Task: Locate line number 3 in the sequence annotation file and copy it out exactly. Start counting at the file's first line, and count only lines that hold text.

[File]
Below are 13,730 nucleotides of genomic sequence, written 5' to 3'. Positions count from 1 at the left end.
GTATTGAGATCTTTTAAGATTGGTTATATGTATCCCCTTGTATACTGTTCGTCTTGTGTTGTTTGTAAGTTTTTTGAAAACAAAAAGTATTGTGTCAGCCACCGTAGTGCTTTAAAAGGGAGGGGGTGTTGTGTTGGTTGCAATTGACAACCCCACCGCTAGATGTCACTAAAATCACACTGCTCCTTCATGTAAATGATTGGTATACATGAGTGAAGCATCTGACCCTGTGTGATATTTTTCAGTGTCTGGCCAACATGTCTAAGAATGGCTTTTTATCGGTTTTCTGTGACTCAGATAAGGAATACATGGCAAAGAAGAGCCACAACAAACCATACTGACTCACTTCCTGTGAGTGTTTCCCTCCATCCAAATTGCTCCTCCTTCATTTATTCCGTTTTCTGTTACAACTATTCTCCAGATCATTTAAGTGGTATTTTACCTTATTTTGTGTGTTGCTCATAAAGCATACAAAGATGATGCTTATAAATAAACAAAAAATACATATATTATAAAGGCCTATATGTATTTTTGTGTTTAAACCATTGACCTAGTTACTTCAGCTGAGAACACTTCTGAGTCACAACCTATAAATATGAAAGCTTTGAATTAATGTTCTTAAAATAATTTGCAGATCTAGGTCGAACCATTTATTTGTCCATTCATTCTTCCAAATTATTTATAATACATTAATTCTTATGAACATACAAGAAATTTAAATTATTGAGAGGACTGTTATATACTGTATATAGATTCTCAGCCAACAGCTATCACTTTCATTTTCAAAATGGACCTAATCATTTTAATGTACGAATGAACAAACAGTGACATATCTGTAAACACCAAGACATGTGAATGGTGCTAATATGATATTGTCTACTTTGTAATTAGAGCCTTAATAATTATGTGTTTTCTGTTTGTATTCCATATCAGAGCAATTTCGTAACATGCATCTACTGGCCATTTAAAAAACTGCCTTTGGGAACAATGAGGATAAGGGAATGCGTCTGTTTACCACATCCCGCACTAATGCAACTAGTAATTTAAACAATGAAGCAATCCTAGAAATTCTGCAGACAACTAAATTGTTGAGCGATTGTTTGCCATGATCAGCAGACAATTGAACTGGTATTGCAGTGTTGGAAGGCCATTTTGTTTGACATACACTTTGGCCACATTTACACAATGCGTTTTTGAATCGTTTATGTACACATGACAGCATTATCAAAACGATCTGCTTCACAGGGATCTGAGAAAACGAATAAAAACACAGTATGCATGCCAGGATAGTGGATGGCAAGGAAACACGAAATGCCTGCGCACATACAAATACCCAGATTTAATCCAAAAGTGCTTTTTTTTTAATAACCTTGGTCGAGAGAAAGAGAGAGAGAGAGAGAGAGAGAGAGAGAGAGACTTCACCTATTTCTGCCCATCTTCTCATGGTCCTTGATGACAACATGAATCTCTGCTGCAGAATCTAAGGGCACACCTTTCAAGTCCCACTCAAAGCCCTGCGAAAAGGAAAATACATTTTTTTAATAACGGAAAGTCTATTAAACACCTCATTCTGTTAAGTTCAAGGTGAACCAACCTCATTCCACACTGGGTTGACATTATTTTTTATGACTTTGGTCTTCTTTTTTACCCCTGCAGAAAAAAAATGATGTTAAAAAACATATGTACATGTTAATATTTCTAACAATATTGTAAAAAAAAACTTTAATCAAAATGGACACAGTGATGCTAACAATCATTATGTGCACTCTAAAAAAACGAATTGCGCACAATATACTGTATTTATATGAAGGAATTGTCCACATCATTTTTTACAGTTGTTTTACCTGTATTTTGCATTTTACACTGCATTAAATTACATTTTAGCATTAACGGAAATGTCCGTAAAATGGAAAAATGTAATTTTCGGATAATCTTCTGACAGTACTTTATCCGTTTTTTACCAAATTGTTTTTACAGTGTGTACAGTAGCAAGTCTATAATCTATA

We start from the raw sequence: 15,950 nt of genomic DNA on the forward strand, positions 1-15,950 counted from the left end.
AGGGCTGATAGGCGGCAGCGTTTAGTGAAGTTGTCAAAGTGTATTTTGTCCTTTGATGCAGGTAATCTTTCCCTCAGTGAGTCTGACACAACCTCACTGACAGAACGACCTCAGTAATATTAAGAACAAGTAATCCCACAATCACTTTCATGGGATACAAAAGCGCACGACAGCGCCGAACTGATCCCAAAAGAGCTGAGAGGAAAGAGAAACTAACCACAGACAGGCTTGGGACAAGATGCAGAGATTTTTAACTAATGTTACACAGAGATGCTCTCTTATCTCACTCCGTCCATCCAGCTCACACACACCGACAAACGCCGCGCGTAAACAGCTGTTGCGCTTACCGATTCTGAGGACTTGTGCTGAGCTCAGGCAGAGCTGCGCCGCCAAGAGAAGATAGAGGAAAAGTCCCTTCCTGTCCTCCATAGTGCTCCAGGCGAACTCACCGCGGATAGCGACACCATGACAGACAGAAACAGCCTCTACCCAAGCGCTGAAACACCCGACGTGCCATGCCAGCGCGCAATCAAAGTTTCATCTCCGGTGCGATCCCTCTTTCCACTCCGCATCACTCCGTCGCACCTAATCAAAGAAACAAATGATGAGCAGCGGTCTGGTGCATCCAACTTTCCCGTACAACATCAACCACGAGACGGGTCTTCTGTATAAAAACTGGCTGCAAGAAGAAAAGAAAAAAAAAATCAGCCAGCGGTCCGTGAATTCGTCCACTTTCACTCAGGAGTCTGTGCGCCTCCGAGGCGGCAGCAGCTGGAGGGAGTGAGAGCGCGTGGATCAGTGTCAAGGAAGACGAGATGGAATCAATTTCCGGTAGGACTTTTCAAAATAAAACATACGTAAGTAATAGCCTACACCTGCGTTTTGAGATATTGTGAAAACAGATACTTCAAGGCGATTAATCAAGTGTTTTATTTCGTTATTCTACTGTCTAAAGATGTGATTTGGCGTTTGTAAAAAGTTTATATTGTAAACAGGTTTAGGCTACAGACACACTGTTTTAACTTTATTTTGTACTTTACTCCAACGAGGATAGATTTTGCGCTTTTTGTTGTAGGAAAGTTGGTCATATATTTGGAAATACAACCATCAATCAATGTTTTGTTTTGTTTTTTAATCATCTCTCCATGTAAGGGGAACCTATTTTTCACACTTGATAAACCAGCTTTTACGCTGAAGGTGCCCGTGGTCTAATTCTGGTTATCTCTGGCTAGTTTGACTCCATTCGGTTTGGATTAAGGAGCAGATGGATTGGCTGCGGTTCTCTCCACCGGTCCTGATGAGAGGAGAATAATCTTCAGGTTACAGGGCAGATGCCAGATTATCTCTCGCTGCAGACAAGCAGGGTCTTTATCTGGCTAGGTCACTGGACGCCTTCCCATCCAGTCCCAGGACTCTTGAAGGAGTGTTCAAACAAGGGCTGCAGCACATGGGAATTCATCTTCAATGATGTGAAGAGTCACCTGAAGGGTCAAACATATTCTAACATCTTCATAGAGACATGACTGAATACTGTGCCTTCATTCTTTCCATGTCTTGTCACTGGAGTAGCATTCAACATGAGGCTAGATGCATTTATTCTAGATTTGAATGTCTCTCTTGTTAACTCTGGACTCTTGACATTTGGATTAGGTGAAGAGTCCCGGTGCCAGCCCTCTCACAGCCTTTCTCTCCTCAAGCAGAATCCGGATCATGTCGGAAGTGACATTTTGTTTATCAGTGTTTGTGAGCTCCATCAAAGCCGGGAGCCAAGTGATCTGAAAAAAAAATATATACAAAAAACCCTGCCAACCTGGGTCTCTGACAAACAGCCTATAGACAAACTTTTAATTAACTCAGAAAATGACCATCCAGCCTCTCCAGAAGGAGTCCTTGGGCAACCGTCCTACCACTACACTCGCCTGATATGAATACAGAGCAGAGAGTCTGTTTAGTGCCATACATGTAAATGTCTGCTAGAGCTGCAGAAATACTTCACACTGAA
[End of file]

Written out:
We start from the raw sequence: 15,950 nt of genomic DNA on the forward strand, positions 1-15,950 counted from the left end.